The Significant Impact of the Transcontinental Railroad on American Society

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The Transcontinental Railroad was one of the most ambitious engineering projects, economic stimulants, and efficient methods of transportation in the early United States. If completed, the United States would be truly be united from east to west. The purpose of this paper is to examine how the Transcontinental Railroad helped develop new opportunities for many aspects of American life.

The Transcontinental Railroad was the largest project the United States had ever seen. Due to lack of technology, the enormous size of the project, and the environmental conditions, the railroad seemed to be an impossible task. This construction project posed a huge challenge to those working on it. The railroad’s route would span nearly seven hundred
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The amount of materials was also immense. Rails, railroad ties, lumber, and provisions needed to be hauled over five hundred miles to get to where it needed to be. The route had no natural provisions, so food and water needed to be hauled from 150 miles away to get to construction crews. In order to understand what it means to build this railroad, one must understand all the obstacles railroad companies and workers had to overcome. In Walt Winter’s The First Transcontinental Railroad, Enid Johnson says,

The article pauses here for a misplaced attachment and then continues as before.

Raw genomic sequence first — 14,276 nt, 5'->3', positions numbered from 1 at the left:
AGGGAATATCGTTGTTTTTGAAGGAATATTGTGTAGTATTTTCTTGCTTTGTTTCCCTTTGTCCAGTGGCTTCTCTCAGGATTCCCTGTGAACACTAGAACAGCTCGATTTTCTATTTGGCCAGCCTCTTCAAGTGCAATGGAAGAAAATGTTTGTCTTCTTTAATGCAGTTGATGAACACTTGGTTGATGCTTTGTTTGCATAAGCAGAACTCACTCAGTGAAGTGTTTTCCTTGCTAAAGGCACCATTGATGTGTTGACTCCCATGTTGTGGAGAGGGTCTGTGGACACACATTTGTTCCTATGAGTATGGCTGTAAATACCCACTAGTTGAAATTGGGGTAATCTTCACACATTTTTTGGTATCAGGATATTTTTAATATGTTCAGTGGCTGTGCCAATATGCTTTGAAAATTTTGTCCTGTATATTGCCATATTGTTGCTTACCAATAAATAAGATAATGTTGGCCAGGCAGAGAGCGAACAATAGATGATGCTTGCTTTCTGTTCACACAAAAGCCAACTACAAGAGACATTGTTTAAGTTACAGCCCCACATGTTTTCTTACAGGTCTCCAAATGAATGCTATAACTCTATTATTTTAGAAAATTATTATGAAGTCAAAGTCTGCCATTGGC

…In 1869, after a long, bitter and often terrifying struggle against Indian attacks, brutal weather, floods, labor shortages, political chicanery, lawlessness and a war, the first transcontinental railroad finally became a reality. Now the way was open for vast expansion and social changes that would make America the industrial giant of the world. ... One of the great engineering feats of history and ... a fascinating chapter in the development of our country. This engineering feat paved the way for expansion and social changes that would make America one of the industrial giants of the world.

This railroad led to an economic boom during and soon after its construction. The needs of the railroad generated hundreds of thousands of new jobs, new mines and new markers. Railroad companies employed thousands of workmen to survey an maintain the rails. Rails had to manufactured out of steel ,

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